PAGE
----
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Select (or exclude) AUDIT entries by IP Address?

 
operagost
Occasional Advisor

Re: Select (or exclude) AUDIT entries by IP Address?

I would tend to agree with you, John, but PCI DSS auditors don't.

 

I considered the AUDIT listener, but when I realized it could cause a system hang I discarded that idea immediately.

Doug Phillips
Trusted Contributor

Re: Select (or exclude) AUDIT entries by IP Address?


@Richard Brodie wrote:
it depends exactly what your TCPIP stack passes to the auditing system. On mine it logs the 32-bit big-endian IP address as the DECNET id, and /ignore=remote=id=3483948345 works fine.
@operagost wrote:

That would be handy... but I use HP TCPIP, so I'll bet it's not supported!


Have you tried that? On every version of HP TCPIP that I can access each breakin from a particular source is uniquely identified and can be either /ignore(d) or /select(ed). It would be helpful if you posted the output from $tcpip show version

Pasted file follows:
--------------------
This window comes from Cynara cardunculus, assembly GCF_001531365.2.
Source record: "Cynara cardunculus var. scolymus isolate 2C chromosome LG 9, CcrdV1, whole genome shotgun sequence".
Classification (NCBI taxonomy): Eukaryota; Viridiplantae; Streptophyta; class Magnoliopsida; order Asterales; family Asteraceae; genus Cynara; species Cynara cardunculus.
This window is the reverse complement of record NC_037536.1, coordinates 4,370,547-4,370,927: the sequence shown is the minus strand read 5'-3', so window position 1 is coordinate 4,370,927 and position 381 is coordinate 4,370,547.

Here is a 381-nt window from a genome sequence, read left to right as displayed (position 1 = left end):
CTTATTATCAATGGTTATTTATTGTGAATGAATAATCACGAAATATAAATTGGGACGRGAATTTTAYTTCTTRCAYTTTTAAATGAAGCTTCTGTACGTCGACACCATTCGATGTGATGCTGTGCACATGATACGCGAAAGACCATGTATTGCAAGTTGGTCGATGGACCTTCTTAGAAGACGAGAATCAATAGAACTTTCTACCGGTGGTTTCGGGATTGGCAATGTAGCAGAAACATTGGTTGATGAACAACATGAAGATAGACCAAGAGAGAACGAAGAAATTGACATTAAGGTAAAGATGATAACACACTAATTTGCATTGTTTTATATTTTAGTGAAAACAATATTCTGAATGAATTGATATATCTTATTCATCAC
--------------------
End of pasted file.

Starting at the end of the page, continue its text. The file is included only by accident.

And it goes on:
AFA your network scanner, I guess we'll presume that it logs its activity and reports a successful breakin, but if it were my system I'd also want to select those (if there are any) from the audit.

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John Gillings
Honored Contributor

Re: Select (or exclude) AUDIT entries by IP Address?

> but when I realized it could cause a system hang I discarded that idea immediately.

 

Lots of things can cause system hangs, but that doesn't stop people using them! Indeed, the audit server itself is effectively just another audit listener. If it stops, so does the system. The warnings in the security manual aren't supposed to scare you away, just to make sure you understand the implications and take appropriate care in using the feature.

 

If you write an audit listener process carefully you can minimise the risk. One fairly simple approach is to use a "deadman lock". Run two (or even three or more) processes simultaneously. Have the process attempt to get the deadman lock exclusively. When granted, start a new copy of self. That way there's always one or more processes waiting on the lock. If the currently active process goes away for any reason, the lock is dropped and another process takes over immediately (and starts another copy). About the only problem with this design is it's difficult to kill when you want to!

 

Create the listener mailbox with a healthy allocation and use an AST threaded design. The reader AST just shovels messages from the mailbox into a large internal buffer, processed by another thread, or the main line. 

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